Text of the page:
What You Need to Know About Your First Government Contract

Bidding on and performing on government contracts can be a complicated but lucrative process. To benefit from undertaking a government contract, it’s important for companies to understand the facets of these agreements.

What to Know Before You Bid: 4 Essential Tips

Before you invest time, money and resources into bidding on a government contract:

  • Determine whether submitting a bid is in your company’s best interests, and
  • Position your bid for approval.

As you prepare to bid on your first government contract:

  1. Register your business. Your business must have a Data Universal Numbering System (DUNS) number, which you can get for free through the Dun & Bradstreet (D&B) website. You cannot submit a bid without a DUNS number.
  2. Understand the process. One of the best ways to do this (and gain some relevant experience) is to serve as a subcontractor for a larger company already working a government contract.
  3. Take advantage of your competitive edge. If you’re a small, minority-owned and/or a female-owned business, be sure to mention it. These factors can provide a competitive edge, as many government agencies are encouraged to work with these types of businesses.
  4. Know the bid specifications. Carefully review the requirements, including the specific information requested by the contracting officer(s), how and where to submit your bid and the deadline.

You Won! What to Know as You Proceed

As you enter into and perform on your first government contract, be aware of:

  • Contract specifications. These include the scope, limits, timeline, and budget of the planned work. Keeping abreast of these means you can fully deliver what’s expected while not providing anything outside of the scope of work.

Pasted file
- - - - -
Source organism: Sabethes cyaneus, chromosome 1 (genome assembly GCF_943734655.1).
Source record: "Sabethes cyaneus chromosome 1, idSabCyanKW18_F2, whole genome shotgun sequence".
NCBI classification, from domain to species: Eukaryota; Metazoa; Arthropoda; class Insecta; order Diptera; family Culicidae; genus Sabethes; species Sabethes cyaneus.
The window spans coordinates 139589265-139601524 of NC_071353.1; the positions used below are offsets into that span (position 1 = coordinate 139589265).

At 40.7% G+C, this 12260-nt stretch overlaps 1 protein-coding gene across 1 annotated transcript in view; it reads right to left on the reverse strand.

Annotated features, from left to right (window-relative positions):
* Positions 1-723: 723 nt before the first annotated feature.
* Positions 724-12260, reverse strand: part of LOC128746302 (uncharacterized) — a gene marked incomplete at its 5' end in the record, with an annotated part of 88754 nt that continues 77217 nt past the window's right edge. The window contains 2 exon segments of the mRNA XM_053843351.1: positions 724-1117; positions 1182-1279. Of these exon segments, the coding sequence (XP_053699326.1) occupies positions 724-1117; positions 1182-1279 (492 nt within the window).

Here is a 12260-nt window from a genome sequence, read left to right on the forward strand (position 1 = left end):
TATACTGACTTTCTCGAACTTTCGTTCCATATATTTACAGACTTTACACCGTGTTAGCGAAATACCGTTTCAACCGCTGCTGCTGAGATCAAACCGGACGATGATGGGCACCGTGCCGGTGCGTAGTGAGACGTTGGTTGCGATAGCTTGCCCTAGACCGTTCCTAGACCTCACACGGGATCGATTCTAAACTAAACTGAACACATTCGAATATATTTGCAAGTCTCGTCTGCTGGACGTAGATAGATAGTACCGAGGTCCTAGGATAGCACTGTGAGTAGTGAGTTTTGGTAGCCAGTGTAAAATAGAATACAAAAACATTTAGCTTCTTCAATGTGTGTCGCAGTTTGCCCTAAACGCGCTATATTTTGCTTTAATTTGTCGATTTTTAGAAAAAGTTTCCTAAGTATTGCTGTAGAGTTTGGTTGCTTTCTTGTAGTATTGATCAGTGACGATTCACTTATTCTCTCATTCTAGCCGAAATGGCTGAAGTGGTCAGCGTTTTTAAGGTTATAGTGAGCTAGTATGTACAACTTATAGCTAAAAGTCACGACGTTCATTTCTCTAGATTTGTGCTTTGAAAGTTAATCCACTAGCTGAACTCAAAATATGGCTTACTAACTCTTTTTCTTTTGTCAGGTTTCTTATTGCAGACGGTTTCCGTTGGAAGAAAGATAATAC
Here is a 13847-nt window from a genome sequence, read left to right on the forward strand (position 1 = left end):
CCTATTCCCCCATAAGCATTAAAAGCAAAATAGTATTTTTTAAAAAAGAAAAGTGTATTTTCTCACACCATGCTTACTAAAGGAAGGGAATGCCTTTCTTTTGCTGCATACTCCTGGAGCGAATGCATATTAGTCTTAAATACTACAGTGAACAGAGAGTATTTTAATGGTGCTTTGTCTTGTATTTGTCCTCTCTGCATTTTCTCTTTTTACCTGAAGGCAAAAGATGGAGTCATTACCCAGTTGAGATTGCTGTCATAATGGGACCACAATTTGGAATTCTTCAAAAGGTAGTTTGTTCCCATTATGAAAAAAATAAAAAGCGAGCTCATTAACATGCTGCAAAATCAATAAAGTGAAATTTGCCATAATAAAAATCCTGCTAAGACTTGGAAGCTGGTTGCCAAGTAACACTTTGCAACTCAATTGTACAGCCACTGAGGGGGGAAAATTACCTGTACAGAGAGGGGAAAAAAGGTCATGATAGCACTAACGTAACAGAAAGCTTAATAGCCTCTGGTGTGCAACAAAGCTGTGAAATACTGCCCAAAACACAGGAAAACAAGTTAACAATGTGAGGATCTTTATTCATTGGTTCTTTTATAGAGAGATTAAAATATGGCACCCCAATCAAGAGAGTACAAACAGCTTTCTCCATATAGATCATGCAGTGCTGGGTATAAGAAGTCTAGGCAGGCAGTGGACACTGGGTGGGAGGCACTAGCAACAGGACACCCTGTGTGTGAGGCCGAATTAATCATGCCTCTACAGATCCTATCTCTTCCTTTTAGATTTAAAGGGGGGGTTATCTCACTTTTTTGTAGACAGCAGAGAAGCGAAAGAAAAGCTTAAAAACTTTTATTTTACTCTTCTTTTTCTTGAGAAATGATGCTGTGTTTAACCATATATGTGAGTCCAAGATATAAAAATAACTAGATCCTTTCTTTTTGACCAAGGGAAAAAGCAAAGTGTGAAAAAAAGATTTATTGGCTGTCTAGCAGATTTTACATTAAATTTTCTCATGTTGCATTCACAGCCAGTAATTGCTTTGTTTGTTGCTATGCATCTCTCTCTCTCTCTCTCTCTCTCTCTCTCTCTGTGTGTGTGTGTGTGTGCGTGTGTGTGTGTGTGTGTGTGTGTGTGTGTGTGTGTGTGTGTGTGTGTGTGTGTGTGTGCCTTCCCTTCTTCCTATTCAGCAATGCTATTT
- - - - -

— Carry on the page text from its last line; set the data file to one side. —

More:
• Your company’s cash flow. This can help you determine whether you need a line of credit to fulfill the contractual obligations.
  • Relationships with others on your team. If you partner with other contractors or subcontractors, start these relationships with well-written contracts in order to minimize the possibility of future problems.

These insights can certainly help your company prosper in government contracting, but there might be many more matters to consider and address. The best way to set your company up for success with government contracts is to work with an experienced lawyer.

Contact Us

Do you need more legal advice regarding government contracts? Call (703) 224-4436 to speak with lawyer Seth Robbins at Robbins Law Group, PLLC.

We have considerable experience partnering with all types of government contractors, from small businesses to larger companies, and helping them at every phase of the contracting process — from procurement and negotiations to compliance, dispute resolution and more.